Hercher said, take ADHD or autism, for example.
“People might fear these conditions, they might particularly fear them based on sort of worst-case scenario thinking, that it can get very bad. But also, these are medical labels we have applied in some cases, to things that were well within the spectrum of, really normal behavior,” said Hercher. “And I think globally, big picture, when people look at the use of these technologies with embryos, one of their fears has to have something to do about reducing our vision of what is normal and acceptable in the human population. And specifically doing that, for people who can pay for it.”
Stephen Hsu from Genomic Prediction said that his company was starting to see inquiries from couples interested in doing IVF just so they could do the embryo selection process. Couples tell him:
“’Hey, we heard about this, and it just seems like such a smart thing to do. We’re actually considering doing IVF. Because we can get a better health outcome for our children, even though we’re not necessarily having fertility issues,’” Hsu said.
IFV is already very expensive, and the additional genetic test itself is about $2,000 per cycle. Hercher warns that we must be careful about how this difference in access will impact society.
“So, how do you draw the actual lines there? I think the only way to do it is to try and bring the population along with you,” Hercher said, “to try and explain the limitations of the genetics and explain the negative effects of too much selection and too much trying to control what a child is like.”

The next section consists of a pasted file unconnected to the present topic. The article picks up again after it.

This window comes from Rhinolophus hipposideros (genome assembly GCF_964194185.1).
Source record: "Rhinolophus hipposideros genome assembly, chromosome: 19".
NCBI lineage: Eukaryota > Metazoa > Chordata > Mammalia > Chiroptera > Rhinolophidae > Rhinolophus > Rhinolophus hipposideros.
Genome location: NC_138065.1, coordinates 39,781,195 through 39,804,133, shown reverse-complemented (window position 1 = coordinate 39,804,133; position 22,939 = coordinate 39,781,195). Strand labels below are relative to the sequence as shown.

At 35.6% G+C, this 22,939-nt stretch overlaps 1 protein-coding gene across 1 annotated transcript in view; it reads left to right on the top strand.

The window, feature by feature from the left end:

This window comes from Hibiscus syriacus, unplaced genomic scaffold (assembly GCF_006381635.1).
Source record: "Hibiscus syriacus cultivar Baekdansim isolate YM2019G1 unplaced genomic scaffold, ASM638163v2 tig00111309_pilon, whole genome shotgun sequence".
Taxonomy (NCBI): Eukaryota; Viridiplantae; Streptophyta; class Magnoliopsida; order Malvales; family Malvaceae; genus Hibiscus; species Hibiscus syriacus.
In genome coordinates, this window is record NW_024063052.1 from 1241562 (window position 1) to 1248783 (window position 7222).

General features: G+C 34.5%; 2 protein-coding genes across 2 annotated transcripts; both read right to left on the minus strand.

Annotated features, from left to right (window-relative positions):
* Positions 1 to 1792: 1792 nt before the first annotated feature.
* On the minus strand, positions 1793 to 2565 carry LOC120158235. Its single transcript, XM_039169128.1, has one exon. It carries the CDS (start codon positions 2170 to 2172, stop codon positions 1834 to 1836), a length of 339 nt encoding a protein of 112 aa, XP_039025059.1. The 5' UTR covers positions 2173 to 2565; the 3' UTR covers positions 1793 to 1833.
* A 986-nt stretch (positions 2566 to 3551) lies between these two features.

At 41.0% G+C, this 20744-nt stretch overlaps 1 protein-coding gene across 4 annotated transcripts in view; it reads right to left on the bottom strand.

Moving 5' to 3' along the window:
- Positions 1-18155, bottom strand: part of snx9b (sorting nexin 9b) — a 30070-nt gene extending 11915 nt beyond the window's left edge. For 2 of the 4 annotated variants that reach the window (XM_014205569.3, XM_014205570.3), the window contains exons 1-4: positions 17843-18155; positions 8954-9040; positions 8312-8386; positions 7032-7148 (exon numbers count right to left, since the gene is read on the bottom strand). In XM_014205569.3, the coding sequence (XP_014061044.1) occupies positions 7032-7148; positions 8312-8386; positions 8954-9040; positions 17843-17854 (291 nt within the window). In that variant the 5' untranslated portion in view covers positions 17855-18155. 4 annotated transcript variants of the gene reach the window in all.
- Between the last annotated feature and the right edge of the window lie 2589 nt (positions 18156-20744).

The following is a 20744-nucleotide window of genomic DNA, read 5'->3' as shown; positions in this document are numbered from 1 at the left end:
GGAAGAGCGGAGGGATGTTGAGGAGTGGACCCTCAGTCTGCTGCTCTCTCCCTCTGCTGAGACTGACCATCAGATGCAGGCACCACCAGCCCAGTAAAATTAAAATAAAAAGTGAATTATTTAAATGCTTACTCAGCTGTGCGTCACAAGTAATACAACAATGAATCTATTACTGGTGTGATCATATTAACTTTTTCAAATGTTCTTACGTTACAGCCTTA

With all of that in place, Hercher said she doesn’t, “see an option other than to trust parents to make decent decisions.”
“Fundamentally, one reason why we don’t want to get into selection of things that are less like diseases and more like traits,” she added, “is that what we owe our children above everything else, is to accept them and love them as they are.”
Selecting the embryo
Rafal Smigrodzki says it was his sense of fatherly responsibility that influenced his decision.
“You see, it’s all about the children. It’s not about us, right?” Smigrodzki said. He said he expects that children “would be grateful” if parents choose certain traits for them, like intelligence.
“Intelligence is a good,” Smigrodzki said “It’s not a weapon that we use against each other in a fight. It’s actually something that we use to understand and control the world. And it’s precisely our intelligence that gives us the ability to progress — to build civilization. So, there’s absolutely nothing wrong, in my opinion, in selecting an embryo based on intelligence.”
For Smigrodzki and his girlfriend, they ultimately found an IVF provider in Washington D.C. that was willing to work with Genomic Prediction. They started with 16 embryos and eventually had five surviving embryos genetically tested.
“Out of the remaining five, one had a chromosomal abnormality, so it was immediately rejected. And out of the four remaining ones Genomic Prediction provided a list of odds for different conditions, including cancer, diabetes, hypertension, and cardiovascular disease,” he said.
It’s up to the parents to decide how to weigh those odds. Smigrodzki decided to select the embryo with the lowest risk of heart disease. Later, Genomic Prediction came up with an overall, “embryonic health score,” taking into account each possible condition, the odds, and the potential for a higher quality of life. Smigrodzki later had those embryonic health scores calculated for the four embryos he had to choose from.
“The embryo that became Aurea [had] by far the best health score of the four of them. So, it means that I could congratulate myself because I selected the best embryo.”